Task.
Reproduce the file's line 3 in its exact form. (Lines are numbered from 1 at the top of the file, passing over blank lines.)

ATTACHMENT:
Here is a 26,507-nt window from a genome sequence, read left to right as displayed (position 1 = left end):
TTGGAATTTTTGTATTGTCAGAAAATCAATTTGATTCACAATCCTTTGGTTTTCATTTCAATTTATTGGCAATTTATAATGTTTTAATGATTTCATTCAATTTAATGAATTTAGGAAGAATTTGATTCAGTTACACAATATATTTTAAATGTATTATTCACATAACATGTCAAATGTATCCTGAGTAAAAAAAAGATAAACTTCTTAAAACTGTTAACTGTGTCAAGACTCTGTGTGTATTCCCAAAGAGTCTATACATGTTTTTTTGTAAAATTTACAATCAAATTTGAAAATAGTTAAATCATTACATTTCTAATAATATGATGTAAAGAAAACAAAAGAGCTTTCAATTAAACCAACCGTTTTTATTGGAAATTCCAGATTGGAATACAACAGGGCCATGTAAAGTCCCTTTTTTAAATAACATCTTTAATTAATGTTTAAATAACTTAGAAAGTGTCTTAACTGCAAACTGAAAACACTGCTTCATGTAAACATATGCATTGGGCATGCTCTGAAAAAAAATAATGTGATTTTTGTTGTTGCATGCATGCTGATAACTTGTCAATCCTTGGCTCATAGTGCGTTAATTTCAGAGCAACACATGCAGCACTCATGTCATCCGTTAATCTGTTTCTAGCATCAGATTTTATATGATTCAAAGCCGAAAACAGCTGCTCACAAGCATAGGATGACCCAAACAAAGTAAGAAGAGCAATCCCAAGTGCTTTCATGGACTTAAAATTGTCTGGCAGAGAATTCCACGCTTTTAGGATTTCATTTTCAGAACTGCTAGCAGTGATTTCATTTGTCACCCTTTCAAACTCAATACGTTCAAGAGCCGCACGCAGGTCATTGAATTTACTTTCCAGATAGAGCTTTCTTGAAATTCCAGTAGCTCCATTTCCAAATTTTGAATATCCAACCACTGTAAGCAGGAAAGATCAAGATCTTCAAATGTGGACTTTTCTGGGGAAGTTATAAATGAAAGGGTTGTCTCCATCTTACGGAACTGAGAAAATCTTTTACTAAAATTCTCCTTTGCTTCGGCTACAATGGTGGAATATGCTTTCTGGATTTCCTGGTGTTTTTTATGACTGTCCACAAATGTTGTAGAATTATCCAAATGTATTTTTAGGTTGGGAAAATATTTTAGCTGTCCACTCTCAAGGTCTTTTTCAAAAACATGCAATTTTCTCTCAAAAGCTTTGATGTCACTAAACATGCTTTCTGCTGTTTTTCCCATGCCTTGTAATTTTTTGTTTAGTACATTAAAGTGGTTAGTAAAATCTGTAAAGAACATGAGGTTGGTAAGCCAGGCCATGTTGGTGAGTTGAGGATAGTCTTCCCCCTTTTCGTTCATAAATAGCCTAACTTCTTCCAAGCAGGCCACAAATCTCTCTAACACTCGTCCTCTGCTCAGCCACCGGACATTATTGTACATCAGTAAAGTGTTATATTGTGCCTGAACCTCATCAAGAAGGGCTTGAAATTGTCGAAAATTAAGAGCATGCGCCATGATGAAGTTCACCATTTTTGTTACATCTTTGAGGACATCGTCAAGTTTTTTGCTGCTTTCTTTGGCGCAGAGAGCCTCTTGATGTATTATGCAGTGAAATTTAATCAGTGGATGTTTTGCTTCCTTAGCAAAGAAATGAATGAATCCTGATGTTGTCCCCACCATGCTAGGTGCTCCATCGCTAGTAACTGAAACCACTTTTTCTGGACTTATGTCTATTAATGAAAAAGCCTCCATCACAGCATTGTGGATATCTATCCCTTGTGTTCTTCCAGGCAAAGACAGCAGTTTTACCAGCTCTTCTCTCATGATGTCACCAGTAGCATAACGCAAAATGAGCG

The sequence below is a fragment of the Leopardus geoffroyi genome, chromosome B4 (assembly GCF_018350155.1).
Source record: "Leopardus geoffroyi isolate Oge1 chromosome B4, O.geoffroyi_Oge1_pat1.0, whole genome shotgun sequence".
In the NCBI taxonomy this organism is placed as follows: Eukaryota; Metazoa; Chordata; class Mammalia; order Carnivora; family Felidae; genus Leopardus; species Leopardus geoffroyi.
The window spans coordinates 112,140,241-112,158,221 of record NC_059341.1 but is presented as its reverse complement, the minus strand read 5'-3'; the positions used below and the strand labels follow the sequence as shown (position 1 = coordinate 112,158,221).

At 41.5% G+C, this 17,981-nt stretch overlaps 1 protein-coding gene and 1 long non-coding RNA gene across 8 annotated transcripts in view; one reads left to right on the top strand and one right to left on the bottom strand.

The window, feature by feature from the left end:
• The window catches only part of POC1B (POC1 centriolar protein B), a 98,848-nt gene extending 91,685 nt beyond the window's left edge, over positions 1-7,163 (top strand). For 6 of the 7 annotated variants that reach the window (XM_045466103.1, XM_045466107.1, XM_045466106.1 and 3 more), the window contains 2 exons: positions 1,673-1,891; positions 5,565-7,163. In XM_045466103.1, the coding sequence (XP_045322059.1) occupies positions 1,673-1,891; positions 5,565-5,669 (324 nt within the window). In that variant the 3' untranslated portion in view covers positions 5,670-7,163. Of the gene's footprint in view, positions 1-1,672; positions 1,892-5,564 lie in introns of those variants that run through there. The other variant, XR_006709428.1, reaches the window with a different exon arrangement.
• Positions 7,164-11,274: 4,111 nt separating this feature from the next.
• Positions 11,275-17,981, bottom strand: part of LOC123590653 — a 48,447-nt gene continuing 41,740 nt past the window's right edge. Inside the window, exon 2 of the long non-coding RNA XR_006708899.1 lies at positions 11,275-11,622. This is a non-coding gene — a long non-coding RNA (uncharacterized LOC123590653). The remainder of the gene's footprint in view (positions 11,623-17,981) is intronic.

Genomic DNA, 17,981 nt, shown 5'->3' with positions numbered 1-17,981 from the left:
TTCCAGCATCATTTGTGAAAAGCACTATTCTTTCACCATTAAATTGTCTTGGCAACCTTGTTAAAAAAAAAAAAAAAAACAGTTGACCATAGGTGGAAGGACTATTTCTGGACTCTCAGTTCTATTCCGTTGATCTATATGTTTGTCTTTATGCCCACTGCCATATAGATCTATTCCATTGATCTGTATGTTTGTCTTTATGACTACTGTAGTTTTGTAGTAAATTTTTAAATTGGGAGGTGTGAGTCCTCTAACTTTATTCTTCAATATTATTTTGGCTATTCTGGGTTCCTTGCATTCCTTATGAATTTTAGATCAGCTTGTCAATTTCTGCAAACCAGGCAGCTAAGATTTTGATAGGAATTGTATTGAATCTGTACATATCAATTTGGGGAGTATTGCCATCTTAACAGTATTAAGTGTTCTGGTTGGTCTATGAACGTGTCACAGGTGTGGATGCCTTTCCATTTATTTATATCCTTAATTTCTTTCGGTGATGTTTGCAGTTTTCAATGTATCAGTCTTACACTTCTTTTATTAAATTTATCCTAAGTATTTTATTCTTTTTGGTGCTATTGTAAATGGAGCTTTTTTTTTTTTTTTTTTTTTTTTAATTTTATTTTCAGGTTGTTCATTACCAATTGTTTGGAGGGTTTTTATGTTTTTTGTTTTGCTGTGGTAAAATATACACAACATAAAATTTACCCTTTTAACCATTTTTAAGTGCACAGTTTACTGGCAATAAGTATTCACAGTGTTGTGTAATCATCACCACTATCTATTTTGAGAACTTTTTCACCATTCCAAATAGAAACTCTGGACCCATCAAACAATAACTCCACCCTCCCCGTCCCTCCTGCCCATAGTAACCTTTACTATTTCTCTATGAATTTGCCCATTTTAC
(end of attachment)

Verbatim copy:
The sequence below is a fragment of the Leopardus geoffroyi genome, chromosome B4 (assembly GCF_018350155.1).